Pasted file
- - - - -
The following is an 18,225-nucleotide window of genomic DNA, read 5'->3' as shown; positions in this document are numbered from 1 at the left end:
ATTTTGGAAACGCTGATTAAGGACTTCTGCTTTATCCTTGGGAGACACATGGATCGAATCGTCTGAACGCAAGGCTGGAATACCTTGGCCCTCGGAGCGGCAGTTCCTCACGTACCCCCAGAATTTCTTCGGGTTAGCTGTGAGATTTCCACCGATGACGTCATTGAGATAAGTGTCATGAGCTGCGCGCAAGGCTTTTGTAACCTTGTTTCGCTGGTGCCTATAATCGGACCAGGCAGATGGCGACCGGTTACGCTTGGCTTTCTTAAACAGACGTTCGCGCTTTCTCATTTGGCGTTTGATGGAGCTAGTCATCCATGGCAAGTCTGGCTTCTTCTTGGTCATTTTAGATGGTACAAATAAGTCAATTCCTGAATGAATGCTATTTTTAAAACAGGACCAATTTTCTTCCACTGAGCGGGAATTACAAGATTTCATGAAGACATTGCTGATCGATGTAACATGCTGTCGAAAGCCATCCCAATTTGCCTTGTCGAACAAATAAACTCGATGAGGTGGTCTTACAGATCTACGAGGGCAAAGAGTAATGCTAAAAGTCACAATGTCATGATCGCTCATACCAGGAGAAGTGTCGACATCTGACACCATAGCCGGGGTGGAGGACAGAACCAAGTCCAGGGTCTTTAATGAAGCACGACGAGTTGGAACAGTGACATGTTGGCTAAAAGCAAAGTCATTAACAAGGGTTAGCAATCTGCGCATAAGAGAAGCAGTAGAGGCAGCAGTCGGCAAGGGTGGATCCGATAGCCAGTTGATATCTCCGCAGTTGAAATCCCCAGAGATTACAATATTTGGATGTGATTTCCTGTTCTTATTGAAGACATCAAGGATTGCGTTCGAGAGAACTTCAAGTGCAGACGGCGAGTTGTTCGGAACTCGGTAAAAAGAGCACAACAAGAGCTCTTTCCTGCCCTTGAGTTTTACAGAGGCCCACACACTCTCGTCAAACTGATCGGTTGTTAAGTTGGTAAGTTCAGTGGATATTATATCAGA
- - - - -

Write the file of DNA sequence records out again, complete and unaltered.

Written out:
The following is an 18,225-nucleotide window of genomic DNA, read 5'->3' as shown; positions in this document are numbered from 1 at the left end:
ATTTTGGAAACGCTGATTAAGGACTTCTGCTTTATCCTTGGGAGACACATGGATCGAATCGTCTGAACGCAAGGCTGGAATACCTTGGCCCTCGGAGCGGCAGTTCCTCACGTACCCCCAGAATTTCTTCGGGTTAGCTGTGAGATTTCCACCGATGACGTCATTGAGATAAGTGTCATGAGCTGCGCGCAAGGCTTTTGTAACCTTGTTTCGCTGGTGCCTATAATCGGACCAGGCAGATGGCGACCGGTTACGCTTGGCTTTCTTAAACAGACGTTCGCGCTTTCTCATTTGGCGTTTGATGGAGCTAGTCATCCATGGCAAGTCTGGCTTCTTCTTGGTCATTTTAGATGGTACAAATAAGTCAATTCCTGAATGAATGCTATTTTTAAAACAGGACCAATTTTCTTCCACTGAGCGGGAATTACAAGATTTCATGAAGACATTGCTGATCGATGTAACATGCTGTCGAAAGCCATCCCAATTTGCCTTGTCGAACAAATAAACTCGATGAGGTGGTCTTACAGATCTACGAGGGCAAAGAGTAATGCTAAAAGTCACAATGTCATGATCGCTCATACCAGGAGAAGTGTCGACATCTGACACCATAGCCGGGGTGGAGGACAGAACCAAGTCCAGGGTCTTTAATGAAGCACGACGAGTTGGAACAGTGACATGTTGGCTAAAAGCAAAGTCATTAACAAGGGTTAGCAATCTGCGCATAAGAGAAGCAGTAGAGGCAGCAGTCGGCAAGGGTGGATCCGATAGCCAGTTGATATCTCCGCAGTTGAAATCCCCAGAGATTACAATATTTGGATGTGATTTCCTGTTCTTATTGAAGACATCAAGGATTGCGTTCGAGAGAACTTCAAGTGCAGACGGCGAGTTGTTCGGAACTCGGTAAAAAGAGCACAACAAGAGCTCTTTCCTGCCCTTGAGTTTTACAGAGGCCCACACACTCTCGTCAAACTGATCGGTTGTTAAGTTGGTAAGTTCAGTGGATATTATATCAGA